The Beader's Wish Book
Did you have a Sears Wishbook when you were a kid? This was the big Sears catalog packed with toys (and other stuff). I used to spend hours sprawled out on the floor circling all the things I wanted. Even though I rarely received anything on my wish list, it was fun to flip through the pages and dream.
I just spent a happy morning with the beading equivalent. The Bead Directory by Elise Mann lists 600+ beads and findings. For each bead, it lists the hole size, recommended stringing material, weight, size (length/width/depth), color range, and the number of beads in a 10" strand. I especially appreciate the hole size information since I often string with cord or ribbon that require large-holed beads.
Here are 5 pieces in The Bead Directory that caught my eye:
Three-Hole Moss Agate
A bead with 3 holes? This definitely got my attention! Elise writes, "Three-hole beads are most commonly used in 'power' bracelets, with the two ends of the elastic cord pulled through the hole at right angles and knotted. They can also be used at the midpoint of a Y-shaped necklace."
Who wouldn't like to make (or wear) a "miracle" necklace or bracelet? Elise writes, "It looks like something between a colored pearl and an opaque moonstone, seeming almost to glow. Unlike some coatings, these are as interesting in natural light as they are under bright artifical light."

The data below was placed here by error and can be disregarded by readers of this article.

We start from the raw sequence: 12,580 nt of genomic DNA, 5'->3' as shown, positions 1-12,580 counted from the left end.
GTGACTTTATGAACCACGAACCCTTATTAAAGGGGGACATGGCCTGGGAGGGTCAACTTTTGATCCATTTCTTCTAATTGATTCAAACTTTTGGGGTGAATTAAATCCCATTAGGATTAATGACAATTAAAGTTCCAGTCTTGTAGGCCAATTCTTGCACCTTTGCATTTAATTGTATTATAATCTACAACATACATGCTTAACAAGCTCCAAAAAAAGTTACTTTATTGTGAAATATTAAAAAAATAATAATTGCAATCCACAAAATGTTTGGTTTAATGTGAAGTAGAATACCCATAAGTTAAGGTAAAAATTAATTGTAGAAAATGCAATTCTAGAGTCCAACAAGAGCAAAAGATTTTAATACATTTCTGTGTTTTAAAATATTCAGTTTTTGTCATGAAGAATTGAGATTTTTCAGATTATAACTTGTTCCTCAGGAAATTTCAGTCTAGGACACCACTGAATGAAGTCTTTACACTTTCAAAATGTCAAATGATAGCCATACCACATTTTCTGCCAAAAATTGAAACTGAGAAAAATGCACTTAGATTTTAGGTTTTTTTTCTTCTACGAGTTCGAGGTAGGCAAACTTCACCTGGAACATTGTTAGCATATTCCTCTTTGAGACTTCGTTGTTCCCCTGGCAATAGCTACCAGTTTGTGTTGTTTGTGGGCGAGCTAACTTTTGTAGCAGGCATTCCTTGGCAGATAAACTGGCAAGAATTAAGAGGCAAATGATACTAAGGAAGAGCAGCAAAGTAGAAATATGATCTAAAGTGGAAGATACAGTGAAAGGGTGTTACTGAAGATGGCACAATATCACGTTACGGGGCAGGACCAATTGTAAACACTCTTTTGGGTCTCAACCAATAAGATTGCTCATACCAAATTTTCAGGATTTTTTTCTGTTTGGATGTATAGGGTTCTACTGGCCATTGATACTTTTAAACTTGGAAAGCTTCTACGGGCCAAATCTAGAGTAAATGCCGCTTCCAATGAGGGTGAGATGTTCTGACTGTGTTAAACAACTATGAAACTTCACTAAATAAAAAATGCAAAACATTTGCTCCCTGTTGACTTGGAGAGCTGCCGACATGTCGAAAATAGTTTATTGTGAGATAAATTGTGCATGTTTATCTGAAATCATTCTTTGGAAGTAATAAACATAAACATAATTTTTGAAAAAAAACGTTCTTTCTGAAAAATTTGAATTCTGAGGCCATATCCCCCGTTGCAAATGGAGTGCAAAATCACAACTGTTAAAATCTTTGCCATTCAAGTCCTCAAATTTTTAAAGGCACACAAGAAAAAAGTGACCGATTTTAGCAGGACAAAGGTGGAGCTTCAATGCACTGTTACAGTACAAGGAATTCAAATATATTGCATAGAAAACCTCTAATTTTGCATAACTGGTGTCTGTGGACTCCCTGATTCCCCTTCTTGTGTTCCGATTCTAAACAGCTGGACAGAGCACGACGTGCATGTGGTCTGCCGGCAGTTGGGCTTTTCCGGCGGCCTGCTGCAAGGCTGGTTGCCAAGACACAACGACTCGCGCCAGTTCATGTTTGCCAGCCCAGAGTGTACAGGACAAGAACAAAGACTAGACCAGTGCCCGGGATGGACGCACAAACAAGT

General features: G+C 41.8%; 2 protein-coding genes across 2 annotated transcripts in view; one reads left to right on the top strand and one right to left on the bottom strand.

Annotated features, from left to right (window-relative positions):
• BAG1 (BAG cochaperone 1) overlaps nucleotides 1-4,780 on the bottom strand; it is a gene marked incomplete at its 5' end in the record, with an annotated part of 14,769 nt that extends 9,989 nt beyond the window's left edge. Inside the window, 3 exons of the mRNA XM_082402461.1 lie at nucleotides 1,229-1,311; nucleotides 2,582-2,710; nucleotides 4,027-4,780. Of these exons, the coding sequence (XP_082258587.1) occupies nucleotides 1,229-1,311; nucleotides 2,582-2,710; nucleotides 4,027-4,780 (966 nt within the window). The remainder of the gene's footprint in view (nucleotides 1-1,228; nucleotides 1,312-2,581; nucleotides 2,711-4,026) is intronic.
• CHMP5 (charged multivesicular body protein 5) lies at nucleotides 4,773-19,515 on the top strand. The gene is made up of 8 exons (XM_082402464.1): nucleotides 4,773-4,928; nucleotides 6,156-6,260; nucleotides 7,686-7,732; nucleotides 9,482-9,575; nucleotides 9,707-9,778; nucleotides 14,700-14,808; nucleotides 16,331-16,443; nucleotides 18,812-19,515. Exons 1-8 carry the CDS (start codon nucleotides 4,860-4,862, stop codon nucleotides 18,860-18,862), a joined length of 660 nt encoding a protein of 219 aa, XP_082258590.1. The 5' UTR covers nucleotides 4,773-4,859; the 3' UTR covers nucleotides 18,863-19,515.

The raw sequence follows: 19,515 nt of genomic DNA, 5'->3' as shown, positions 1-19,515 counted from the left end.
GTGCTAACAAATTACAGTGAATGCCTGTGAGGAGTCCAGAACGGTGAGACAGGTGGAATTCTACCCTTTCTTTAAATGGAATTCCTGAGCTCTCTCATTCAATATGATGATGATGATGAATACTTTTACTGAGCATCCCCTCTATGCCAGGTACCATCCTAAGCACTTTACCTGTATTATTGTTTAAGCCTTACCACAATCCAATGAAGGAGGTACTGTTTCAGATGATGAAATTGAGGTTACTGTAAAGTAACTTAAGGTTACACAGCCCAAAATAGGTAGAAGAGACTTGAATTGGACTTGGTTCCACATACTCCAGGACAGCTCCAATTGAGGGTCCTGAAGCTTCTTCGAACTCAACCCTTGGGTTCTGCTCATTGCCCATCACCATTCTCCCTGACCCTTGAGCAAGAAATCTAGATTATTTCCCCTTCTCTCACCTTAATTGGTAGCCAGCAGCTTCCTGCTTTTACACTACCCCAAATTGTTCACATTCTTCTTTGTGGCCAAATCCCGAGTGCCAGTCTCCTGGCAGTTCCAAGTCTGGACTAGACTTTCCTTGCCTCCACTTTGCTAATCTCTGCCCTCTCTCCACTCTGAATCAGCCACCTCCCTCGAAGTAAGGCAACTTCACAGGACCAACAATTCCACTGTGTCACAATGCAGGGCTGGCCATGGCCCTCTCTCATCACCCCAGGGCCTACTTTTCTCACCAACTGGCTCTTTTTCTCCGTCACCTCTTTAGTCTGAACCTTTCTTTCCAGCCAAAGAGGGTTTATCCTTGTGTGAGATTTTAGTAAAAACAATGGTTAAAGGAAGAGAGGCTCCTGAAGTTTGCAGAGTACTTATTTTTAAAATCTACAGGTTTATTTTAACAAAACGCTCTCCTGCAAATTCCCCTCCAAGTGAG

I have some of these beads in a little tube labeled "drops," so it took me a second to remember that they have another name. These small beads with an off-center hole work well for fringe, spacers, or bead embroidery. I bought mine for no particular reason–I just thought they were pretty. Isn't that usually the case?
Round Sea Urchin
Did you know that they make beads out of sea urchins? They're beautiful, but I don't think I could ever work with these beads. I feel ill just writing about them.
I look at these every single time I go to a bead show or bead shop. I haven't bought one yet, but only because I am so distracted in those places (by what, I can't imagine). Elise writes, "The bottom section unscrews so that any bead that will fit into the space and has a large enough hole can be added without removing the top part from its chain or strand of beads." This means you can buy beautiful beads and immediately wear them home. What could be better than that?
So what are some of the most unusal beads or findings you've seen before? Any beads that you can't live without–or would never buy? Share your thoughts on the website. And if you need 600+ ideas of more beads and findings to buy, be sure to check out The Beader's Wishbook aka The Bead Directory, currently on sale for 20% off.
Michelle Mach shares free projects every Friday on Beading Daily. If you have comments or questions for Michelle, please post them on the website.